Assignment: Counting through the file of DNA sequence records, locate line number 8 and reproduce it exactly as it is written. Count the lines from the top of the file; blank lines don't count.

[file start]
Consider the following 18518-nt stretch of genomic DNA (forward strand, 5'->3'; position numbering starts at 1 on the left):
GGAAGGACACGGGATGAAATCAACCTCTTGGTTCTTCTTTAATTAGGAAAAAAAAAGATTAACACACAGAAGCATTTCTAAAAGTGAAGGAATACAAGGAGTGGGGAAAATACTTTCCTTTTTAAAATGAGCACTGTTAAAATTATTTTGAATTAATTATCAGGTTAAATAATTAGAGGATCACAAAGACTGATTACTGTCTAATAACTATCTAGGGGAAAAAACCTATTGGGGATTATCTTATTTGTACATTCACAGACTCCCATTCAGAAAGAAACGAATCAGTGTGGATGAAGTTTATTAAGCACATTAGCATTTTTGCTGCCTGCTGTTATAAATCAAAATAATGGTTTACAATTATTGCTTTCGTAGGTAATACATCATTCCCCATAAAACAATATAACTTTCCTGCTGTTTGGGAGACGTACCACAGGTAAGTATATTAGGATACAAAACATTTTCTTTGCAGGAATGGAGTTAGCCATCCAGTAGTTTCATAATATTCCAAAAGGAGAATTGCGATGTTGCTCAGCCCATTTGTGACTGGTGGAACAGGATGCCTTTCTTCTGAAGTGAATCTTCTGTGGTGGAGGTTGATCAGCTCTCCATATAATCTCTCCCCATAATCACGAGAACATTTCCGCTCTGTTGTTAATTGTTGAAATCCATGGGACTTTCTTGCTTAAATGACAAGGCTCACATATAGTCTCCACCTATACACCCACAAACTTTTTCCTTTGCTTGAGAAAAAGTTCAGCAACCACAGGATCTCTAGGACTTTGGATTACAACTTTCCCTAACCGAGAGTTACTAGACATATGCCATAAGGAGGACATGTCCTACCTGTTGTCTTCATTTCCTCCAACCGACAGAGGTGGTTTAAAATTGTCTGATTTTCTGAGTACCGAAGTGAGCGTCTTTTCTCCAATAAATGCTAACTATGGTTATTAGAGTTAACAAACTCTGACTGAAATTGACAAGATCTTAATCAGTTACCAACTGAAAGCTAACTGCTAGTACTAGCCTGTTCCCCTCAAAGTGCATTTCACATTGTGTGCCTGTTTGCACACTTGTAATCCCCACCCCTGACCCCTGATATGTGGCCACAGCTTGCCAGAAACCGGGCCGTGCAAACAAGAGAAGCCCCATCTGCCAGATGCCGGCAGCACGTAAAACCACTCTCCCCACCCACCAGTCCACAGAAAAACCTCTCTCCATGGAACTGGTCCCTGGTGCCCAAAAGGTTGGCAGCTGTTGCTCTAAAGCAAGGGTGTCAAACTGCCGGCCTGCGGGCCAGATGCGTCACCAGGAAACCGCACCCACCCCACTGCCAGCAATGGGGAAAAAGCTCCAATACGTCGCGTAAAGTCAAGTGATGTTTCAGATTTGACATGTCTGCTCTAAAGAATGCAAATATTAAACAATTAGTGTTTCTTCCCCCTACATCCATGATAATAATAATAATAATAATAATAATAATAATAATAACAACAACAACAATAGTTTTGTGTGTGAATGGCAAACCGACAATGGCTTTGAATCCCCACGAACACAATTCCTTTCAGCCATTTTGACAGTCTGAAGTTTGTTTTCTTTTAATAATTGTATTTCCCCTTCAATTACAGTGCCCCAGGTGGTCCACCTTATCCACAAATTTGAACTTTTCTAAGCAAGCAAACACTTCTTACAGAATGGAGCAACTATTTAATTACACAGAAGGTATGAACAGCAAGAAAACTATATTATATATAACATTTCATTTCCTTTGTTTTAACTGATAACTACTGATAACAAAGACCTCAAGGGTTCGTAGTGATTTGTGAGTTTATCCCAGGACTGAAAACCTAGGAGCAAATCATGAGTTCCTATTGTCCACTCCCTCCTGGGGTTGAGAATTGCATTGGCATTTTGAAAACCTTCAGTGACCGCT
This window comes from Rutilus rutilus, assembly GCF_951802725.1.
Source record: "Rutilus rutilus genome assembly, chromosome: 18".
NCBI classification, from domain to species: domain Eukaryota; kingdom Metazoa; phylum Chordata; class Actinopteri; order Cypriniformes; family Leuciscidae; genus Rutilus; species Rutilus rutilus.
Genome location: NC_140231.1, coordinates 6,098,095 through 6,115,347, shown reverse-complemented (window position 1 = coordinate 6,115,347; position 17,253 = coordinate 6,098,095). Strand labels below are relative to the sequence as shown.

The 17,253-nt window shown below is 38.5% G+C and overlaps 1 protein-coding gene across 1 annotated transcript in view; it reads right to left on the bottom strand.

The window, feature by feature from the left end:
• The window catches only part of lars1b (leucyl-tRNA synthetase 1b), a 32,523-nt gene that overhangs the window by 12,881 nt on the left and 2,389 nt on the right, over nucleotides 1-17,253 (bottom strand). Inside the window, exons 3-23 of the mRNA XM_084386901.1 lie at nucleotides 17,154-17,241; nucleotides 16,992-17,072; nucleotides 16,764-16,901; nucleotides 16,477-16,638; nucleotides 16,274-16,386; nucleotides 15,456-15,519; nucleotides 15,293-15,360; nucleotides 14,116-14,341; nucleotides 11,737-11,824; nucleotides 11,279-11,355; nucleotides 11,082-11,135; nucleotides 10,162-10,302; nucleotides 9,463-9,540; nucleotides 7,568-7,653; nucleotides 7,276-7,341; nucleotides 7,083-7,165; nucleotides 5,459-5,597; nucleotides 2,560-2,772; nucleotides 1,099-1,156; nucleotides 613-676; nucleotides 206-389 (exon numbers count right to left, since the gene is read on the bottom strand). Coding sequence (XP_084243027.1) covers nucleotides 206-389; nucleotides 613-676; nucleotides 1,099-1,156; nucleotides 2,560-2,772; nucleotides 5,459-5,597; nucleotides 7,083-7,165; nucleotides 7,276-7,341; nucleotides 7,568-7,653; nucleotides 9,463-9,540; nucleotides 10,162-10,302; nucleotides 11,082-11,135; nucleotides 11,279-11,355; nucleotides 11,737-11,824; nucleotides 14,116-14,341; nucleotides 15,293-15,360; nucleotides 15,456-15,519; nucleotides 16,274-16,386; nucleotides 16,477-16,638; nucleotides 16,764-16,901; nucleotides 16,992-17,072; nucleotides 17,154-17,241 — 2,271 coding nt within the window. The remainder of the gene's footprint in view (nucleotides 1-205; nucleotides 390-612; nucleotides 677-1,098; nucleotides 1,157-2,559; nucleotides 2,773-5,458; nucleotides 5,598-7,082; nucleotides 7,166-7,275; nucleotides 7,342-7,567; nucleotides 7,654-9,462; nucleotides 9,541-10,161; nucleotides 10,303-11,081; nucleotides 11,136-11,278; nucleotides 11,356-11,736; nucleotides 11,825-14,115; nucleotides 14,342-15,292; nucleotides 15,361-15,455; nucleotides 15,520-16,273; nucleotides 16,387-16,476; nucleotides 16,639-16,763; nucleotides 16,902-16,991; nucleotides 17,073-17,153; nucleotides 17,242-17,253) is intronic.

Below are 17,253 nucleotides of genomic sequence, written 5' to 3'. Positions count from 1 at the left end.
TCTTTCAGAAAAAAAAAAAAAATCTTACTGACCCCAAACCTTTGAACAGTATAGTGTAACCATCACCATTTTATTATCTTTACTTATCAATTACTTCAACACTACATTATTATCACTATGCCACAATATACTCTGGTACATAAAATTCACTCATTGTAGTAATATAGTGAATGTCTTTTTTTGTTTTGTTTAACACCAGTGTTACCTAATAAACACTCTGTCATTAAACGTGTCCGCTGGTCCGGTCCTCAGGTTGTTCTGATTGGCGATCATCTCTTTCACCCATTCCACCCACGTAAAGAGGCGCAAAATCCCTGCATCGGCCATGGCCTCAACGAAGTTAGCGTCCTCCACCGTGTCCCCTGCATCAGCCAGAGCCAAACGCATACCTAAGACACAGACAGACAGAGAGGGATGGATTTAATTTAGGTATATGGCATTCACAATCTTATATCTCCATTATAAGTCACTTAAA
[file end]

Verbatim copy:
The window, feature by feature from the left end: